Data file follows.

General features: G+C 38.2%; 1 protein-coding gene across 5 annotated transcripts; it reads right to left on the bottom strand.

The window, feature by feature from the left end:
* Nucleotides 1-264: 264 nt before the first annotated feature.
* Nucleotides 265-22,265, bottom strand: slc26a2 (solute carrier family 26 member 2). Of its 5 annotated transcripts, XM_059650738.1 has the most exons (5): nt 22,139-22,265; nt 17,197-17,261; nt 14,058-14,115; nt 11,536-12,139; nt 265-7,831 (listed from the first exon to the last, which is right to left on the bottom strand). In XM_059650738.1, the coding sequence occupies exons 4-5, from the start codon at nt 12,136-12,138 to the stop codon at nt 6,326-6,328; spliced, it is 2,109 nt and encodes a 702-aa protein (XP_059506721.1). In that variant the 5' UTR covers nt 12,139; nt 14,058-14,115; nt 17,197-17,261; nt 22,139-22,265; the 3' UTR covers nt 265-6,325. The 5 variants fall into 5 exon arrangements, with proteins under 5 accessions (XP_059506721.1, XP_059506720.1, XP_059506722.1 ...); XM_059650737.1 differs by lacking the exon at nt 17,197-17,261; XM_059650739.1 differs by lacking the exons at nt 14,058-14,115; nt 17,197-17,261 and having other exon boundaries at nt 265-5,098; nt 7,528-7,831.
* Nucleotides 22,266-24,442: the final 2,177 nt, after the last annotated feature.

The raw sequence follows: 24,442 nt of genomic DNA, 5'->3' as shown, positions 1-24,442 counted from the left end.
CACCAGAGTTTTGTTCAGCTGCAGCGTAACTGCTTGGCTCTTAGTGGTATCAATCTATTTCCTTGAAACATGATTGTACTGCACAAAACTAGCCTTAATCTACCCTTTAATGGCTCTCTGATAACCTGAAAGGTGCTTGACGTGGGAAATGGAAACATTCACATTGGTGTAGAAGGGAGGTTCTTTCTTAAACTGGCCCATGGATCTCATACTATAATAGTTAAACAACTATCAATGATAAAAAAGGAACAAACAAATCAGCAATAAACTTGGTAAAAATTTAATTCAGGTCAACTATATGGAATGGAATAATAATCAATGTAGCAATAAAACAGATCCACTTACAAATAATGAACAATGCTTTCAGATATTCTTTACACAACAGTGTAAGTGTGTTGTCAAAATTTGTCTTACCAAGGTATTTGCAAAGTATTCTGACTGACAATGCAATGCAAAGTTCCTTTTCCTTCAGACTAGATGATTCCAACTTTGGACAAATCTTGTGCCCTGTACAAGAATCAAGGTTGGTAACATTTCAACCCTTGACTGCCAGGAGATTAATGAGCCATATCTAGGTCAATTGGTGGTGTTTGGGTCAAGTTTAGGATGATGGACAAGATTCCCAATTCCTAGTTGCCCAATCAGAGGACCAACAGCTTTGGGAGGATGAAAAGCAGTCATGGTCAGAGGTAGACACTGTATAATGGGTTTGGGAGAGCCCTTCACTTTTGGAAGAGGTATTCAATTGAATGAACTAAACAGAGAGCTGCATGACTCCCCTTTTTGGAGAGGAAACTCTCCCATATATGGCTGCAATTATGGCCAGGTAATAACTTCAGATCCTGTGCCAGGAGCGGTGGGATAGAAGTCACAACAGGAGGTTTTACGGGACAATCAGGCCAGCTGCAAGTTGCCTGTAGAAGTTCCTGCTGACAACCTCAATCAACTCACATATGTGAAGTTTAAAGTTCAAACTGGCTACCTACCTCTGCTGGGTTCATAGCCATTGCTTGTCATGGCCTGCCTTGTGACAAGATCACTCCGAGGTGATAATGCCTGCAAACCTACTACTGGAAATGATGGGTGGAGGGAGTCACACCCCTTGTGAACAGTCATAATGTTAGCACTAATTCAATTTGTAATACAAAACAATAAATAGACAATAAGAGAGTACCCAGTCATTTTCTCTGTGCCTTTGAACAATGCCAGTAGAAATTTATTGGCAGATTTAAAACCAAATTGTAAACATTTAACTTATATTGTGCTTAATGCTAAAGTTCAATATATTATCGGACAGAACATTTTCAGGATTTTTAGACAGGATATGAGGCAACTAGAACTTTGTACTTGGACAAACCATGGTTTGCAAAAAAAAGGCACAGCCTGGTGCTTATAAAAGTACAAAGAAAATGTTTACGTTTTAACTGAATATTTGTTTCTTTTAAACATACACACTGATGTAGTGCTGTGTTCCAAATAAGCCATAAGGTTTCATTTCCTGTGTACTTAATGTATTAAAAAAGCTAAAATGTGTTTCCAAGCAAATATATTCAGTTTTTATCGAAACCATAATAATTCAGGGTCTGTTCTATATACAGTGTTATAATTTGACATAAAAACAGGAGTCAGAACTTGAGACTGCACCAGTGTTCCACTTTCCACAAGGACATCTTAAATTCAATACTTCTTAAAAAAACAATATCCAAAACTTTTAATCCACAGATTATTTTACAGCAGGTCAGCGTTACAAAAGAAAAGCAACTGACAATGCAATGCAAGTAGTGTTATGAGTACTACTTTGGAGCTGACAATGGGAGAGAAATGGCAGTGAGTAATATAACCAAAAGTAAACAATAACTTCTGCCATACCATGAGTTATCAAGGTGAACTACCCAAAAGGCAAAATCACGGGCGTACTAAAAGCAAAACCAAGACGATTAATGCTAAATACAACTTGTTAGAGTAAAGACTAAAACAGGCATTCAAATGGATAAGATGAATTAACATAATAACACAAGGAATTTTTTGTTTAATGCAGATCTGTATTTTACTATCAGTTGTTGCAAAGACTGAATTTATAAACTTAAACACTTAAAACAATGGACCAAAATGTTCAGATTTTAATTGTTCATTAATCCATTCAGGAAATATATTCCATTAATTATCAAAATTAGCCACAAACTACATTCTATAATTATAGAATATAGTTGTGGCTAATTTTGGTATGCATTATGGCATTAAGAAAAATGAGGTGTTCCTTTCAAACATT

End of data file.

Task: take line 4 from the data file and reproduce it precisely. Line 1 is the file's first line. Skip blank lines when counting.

* Nucleotides 265-22,265, bottom strand: slc26a2 (solute carrier family 26 member 2). Of its 5 annotated transcripts, XM_059650738.1 has the most exons (5): nt 22,139-22,265; nt 17,197-17,261; nt 14,058-14,115; nt 11,536-12,139; nt 265-7,831 (listed from the first exon to the last, which is right to left on the bottom strand). In XM_059650738.1, the coding sequence occupies exons 4-5, from the start codon at nt 12,136-12,138 to the stop codon at nt 6,326-6,328; spliced, it is 2,109 nt and encodes a 702-aa protein (XP_059506721.1). In that variant the 5' UTR covers nt 12,139; nt 14,058-14,115; nt 17,197-17,261; nt 22,139-22,265; the 3' UTR covers nt 265-6,325. The 5 variants fall into 5 exon arrangements, with proteins under 5 accessions (XP_059506721.1, XP_059506720.1, XP_059506722.1 ...); XM_059650737.1 differs by lacking the exon at nt 17,197-17,261; XM_059650739.1 differs by lacking the exons at nt 14,058-14,115; nt 17,197-17,261 and having other exon boundaries at nt 265-5,098; nt 7,528-7,831.